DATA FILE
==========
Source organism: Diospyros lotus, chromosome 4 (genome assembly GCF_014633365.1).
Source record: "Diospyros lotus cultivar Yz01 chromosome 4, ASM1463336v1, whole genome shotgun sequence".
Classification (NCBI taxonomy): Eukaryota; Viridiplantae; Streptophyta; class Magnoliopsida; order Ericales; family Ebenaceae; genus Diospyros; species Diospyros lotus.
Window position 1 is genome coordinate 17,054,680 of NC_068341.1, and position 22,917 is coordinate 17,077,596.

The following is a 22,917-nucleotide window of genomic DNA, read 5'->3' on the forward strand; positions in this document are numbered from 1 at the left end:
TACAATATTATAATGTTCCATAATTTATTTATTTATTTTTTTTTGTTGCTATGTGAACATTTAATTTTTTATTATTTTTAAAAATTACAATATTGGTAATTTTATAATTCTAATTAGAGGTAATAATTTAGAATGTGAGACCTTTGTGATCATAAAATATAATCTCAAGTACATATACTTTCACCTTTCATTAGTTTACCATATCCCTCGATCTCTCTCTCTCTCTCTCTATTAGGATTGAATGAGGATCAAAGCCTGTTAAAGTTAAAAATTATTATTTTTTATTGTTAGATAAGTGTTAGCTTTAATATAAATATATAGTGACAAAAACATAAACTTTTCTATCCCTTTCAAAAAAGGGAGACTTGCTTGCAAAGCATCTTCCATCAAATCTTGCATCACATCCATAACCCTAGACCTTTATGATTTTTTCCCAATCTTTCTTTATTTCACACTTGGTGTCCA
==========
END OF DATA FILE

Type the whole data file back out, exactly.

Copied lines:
Source organism: Diospyros lotus, chromosome 4 (genome assembly GCF_014633365.1).
Source record: "Diospyros lotus cultivar Yz01 chromosome 4, ASM1463336v1, whole genome shotgun sequence".
Classification (NCBI taxonomy): Eukaryota; Viridiplantae; Streptophyta; class Magnoliopsida; order Ericales; family Ebenaceae; genus Diospyros; species Diospyros lotus.
Window position 1 is genome coordinate 17,054,680 of NC_068341.1, and position 22,917 is coordinate 17,077,596.

The following is a 22,917-nucleotide window of genomic DNA, read 5'->3' on the forward strand; positions in this document are numbered from 1 at the left end:
TACAATATTATAATGTTCCATAATTTATTTATTTATTTTTTTTTGTTGCTATGTGAACATTTAATTTTTTATTATTTTTAAAAATTACAATATTGGTAATTTTATAATTCTAATTAGAGGTAATAATTTAGAATGTGAGACCTTTGTGATCATAAAATATAATCTCAAGTACATATACTTTCACCTTTCATTAGTTTACCATATCCCTCGATCTCTCTCTCTCTCTCTCTATTAGGATTGAATGAGGATCAAAGCCTGTTAAAGTTAAAAATTATTATTTTTTATTGTTAGATAAGTGTTAGCTTTAATATAAATATATAGTGACAAAAACATAAACTTTTCTATCCCTTTCAAAAAAGGGAGACTTGCTTGCAAAGCATCTTCCATCAAATCTTGCATCACATCCATAACCCTAGACCTTTATGATTTTTTCCCAATCTTTCTTTATTTCACACTTGGTGTCCA